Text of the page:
What if the team is really missing the office environment? Why not gamify that office experience? Fintech start-up Pleo have done just that, by tasking their People to recreate their existing office space in Minecraft’s multiplayer mode. Sure, this doesn’t replace the actual working environment, but studies have long demonstrated that collaborative video games are an effective way to bring people together.
On an individual basis, mental health and wellbeing should be explored and efforts optimised. We’ve long been critics of simply hosting a wellness seminar or yoga workshop to ‘treat’ mental health. As we’ve mentioned before, a business invested in the wellbeing of its People should seriously consider investing in Mental Health First Aid training.
If you spend enough time on social media platforms like LinkedIn or Twitter, you may see posts or Tweets shared by employees about new initiatives launched, new swag received or otherwise new experiences they’re grateful to their employers for leading.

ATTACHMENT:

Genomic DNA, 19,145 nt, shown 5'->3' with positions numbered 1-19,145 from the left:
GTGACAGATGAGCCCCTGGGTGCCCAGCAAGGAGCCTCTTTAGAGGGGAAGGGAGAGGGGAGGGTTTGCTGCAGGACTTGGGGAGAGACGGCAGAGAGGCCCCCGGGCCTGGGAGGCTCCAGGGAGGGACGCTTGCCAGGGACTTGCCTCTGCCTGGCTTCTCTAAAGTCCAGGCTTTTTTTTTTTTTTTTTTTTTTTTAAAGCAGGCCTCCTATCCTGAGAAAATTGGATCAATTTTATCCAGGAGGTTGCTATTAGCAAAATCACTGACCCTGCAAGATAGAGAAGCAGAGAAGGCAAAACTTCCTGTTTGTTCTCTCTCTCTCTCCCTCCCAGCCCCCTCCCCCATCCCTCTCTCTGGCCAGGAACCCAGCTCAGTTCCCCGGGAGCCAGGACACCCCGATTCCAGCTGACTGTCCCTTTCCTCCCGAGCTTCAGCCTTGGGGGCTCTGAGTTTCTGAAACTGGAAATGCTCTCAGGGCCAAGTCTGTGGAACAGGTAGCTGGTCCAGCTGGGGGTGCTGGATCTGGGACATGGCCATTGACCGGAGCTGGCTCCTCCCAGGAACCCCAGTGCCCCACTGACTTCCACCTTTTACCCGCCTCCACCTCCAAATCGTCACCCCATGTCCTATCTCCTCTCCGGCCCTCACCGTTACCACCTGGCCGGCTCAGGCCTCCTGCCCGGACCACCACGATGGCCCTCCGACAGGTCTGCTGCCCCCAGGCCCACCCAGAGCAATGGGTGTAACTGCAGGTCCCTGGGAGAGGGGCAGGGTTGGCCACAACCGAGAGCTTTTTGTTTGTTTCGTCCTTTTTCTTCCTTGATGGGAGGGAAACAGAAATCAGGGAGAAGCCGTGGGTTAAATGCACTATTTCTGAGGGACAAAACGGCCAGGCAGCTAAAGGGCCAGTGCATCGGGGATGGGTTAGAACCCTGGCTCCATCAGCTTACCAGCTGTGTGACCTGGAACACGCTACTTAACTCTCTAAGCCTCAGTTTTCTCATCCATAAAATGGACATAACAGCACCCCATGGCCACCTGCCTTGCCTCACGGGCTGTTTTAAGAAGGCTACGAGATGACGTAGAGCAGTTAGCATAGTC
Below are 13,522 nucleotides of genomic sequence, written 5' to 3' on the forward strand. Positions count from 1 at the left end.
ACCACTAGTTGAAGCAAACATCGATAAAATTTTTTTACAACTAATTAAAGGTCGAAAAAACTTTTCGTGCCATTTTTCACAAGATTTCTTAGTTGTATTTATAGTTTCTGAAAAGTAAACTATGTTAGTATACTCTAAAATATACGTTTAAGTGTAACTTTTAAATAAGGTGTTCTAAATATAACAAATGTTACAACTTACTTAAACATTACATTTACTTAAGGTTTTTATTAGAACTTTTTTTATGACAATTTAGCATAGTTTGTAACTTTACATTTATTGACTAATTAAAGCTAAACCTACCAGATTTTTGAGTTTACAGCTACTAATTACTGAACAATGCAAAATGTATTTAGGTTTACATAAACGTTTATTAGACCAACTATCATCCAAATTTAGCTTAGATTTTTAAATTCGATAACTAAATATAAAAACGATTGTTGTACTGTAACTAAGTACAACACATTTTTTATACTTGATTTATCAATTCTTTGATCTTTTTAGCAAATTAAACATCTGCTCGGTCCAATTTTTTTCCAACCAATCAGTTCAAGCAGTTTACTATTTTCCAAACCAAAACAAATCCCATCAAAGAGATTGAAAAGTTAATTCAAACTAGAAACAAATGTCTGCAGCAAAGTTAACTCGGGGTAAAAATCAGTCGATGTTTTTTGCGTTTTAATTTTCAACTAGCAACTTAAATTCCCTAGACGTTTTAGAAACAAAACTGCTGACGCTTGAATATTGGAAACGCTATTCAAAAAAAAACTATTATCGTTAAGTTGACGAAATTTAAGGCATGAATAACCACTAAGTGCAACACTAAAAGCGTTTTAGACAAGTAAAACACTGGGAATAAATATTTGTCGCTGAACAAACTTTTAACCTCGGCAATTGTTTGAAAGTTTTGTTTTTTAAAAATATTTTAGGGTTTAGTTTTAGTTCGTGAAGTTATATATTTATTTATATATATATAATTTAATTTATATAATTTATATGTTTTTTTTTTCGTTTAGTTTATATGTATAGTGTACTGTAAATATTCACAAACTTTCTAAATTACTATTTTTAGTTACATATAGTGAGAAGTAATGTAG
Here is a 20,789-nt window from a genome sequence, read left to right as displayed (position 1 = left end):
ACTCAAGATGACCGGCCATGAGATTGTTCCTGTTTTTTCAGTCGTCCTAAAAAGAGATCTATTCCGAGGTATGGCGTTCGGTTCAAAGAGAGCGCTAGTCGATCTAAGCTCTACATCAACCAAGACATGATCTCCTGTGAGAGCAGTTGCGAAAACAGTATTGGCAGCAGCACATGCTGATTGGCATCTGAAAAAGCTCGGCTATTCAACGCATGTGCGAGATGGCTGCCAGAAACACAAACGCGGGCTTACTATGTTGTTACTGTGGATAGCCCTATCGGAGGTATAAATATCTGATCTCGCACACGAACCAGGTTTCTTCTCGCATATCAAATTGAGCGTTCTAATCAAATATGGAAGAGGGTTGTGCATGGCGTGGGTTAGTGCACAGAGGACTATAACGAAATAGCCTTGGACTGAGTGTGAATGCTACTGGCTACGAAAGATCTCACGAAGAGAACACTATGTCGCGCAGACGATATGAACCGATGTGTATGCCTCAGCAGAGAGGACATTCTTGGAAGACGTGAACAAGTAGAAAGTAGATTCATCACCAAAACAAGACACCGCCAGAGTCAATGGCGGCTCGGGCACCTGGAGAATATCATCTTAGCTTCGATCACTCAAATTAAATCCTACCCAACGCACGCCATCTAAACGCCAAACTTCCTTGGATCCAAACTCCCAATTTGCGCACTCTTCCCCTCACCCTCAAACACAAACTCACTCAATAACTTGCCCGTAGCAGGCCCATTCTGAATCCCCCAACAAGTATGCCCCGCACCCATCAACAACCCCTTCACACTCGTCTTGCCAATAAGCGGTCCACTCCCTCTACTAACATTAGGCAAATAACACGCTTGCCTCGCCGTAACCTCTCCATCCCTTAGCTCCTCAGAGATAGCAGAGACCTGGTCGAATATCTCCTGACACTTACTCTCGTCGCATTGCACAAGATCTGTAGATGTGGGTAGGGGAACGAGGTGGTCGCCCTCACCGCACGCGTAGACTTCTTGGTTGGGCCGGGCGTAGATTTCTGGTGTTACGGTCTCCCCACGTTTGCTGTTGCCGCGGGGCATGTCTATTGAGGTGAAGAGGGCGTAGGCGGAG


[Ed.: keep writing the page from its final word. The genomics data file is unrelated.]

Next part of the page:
Consider this EVP gold and a sure sign that the business’s People team’s efforts are paying off. When an employee voluntarily (we cannot stress this enough) shares their personal gratitude publicly, you know that you’ve touched on something that really resonated with them.
The added benefit? This is just another innovative way to attract new candidates to your business.
As you can see, innovation in HR and Talent Acquisition is not merely about pioneering new sourcing techniques. Instead, efforts stem from a holistic approach to your Talent and People strategies, one that combines attraction, OnBoarding and ensuring the welfare of your existing people, in turn encouraging advocacy of your EVP.
Elements are the pioneers and leaders of Embedded Talent Consultancy. Our consultants are embedded within some of the world’s best-known organisations, solving their toughest and most complex hiring challenges.
In addition to our work with leading brands, including Spotify, IKEA and TikTok, we have helped scale SME's and Start-ups, including Zendesk and Stitch & Story.
To find out more about how Elements can help your business, contact us at email@example.com